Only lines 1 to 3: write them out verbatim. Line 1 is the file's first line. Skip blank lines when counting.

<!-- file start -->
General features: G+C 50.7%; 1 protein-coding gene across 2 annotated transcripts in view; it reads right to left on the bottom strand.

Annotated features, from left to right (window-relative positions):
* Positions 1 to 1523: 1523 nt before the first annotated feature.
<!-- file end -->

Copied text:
General features: G+C 50.7%; 1 protein-coding gene across 2 annotated transcripts in view; it reads right to left on the bottom strand.

Annotated features, from left to right (window-relative positions):
* Positions 1 to 1523: 1523 nt before the first annotated feature.